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Predator ruled before dinosaurs

Voltaire Neto

The mammal-like creature known as Pampophoneus biccai takes on a plant-eating Paleozoic creature called a pareiasaur in this artist's conception.

Paleontologists have found the skull of a weird but deadly mammal-like monster that terrorized Brazil long before dinosaurs ruled the earth.

The specimen is from the Permian period, more than 260 million years ago. The complete skull measures about 13 inches (35 centimeters) in length and was discovered in 2008 during a scientific excavation on a farm in the pampas region of Rio Grande do Sul in southern Brazil. The skull came from a creature that was part of a class of long-extinct vertebrates called dinocephalian therapsids, which predated the dinosaurs and were distantly related to mammals.

In an interview with Discovery News, lead researcher Juan Carlos Cisneros of Brazil's Federal University of Piaui said the critter was a cross between "a tiger and a Komodo dragon, if you can imagine that." A report about the fossil was published online today in the Proceedings of the National Academy of Sciences.

The creature has been dubbed Pampaphoneus biccai: The Latin-derived genus name roughly translates as "pampas killer," and the species name pays tribute to Jose Bicca, the landlord of the farm where the skull was found. The fossil site was identified through an analysis of satellite imagery from Google Earth.

Juan Carlos Cisneros

A photo and a drawing show the skull discovered on a Brazilian farm.

Cisneros told me in an emailed statement that the find is important for two reasons: First, Pampaphoneus is the first Paleozoic terrestrial carnivore discovered in South America. Combining this find with earlier discoveries of plant-eaters from the same time frame will help paleontologists "picture a more complete ecosystem during the Permian period," the statement said.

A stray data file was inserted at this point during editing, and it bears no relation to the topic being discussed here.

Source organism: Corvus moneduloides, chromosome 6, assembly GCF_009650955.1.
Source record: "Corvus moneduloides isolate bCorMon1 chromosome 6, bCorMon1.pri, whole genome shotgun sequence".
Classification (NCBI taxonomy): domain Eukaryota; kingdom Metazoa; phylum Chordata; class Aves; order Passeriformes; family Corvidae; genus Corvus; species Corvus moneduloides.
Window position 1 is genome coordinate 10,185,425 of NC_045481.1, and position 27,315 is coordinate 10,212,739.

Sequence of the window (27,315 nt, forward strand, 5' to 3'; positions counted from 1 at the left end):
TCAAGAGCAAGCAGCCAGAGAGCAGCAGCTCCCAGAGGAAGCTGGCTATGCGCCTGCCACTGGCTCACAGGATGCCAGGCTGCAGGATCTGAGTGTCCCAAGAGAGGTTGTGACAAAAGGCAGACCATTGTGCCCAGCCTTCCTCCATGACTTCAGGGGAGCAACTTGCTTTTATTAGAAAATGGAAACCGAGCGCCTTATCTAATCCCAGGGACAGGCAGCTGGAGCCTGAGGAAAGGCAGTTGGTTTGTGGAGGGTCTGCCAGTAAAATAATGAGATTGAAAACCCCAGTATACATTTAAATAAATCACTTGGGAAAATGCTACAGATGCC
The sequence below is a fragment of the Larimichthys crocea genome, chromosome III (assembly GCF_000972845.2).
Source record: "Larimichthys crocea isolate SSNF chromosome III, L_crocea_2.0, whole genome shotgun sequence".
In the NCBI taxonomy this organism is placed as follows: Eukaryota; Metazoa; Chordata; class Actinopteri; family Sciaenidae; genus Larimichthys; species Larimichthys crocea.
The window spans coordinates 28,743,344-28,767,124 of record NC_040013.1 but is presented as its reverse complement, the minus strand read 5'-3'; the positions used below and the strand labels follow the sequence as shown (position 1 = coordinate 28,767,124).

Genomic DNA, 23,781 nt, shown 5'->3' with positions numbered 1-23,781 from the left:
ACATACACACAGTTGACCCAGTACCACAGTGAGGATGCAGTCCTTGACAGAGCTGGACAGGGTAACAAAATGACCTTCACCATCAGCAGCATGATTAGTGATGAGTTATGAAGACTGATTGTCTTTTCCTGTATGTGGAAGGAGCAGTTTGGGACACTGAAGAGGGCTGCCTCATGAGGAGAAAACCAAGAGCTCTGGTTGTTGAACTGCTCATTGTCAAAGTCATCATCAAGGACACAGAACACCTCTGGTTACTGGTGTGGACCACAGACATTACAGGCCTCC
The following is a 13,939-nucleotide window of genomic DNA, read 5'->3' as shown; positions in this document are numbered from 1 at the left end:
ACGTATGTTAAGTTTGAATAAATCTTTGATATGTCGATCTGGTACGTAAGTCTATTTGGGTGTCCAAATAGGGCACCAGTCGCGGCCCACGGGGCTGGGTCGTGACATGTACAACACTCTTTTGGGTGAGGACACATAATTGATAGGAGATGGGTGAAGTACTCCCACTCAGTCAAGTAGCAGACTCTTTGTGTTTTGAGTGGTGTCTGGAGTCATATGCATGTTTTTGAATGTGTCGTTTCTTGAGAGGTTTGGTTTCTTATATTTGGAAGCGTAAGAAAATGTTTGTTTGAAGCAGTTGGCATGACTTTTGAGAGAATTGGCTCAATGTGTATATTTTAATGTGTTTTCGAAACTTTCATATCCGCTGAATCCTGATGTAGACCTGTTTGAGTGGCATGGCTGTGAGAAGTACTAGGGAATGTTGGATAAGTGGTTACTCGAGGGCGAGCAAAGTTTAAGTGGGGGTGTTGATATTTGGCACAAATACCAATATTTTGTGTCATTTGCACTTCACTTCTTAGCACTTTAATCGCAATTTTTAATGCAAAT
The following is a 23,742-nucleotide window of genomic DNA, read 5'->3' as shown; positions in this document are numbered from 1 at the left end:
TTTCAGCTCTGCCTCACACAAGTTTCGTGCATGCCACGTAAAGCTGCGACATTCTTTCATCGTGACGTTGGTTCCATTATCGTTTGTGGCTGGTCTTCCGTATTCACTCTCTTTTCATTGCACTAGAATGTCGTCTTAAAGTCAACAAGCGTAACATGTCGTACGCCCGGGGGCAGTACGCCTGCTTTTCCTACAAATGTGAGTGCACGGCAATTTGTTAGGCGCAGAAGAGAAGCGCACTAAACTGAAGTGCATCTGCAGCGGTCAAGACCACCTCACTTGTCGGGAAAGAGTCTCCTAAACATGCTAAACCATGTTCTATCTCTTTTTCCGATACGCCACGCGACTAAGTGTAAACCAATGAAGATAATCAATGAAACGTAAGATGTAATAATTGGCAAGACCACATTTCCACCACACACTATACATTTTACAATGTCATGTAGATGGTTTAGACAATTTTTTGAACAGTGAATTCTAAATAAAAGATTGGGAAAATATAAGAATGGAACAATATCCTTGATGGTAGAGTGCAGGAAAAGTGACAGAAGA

Second, the skull suggests that this South American species was a close relative to similar dinocephalians previously found in Russia and South Africa. That supports the idea that therapsids were able to disperse easily from one part of the Pangaea supercontinent to the other, during an age when most of Earth's modern-day land masses were linked together.

The therapsids were dealt a heavy blow 250 million years ago in an extinction event known as the "Great Dying." During the Triassic period that followed, they gave way to the dinosaurs — but their distant relatives in the mammalian tribe once again rule the earth.

Update for 7:51 p.m. ET: Brian Switek adds to the Permian picture in his Wired Science posting on the "Terrible Heads."

More about the days before the dinosaurs:

In addition to Cisneros, the authors of "Carnivorous Dinocephalian from the Middle Permian of Brazil and Tetrapod Dispersal in Pangaea" include Fernando Abdala, Saniye Atayman-Güven, Bruce Rubidge, A.M. Selâl Sengör and Cesar Schultz.

Alan Boyle is msnbc.com's science editor. Connect with the Cosmic Log community by "liking" the log's Facebook page, following @b0yle on Twitter and adding the Cosmic Log page to your Google+ presence. You can also check out "The Case for Pluto," my book about the controversial dwarf planet and the search for new worlds.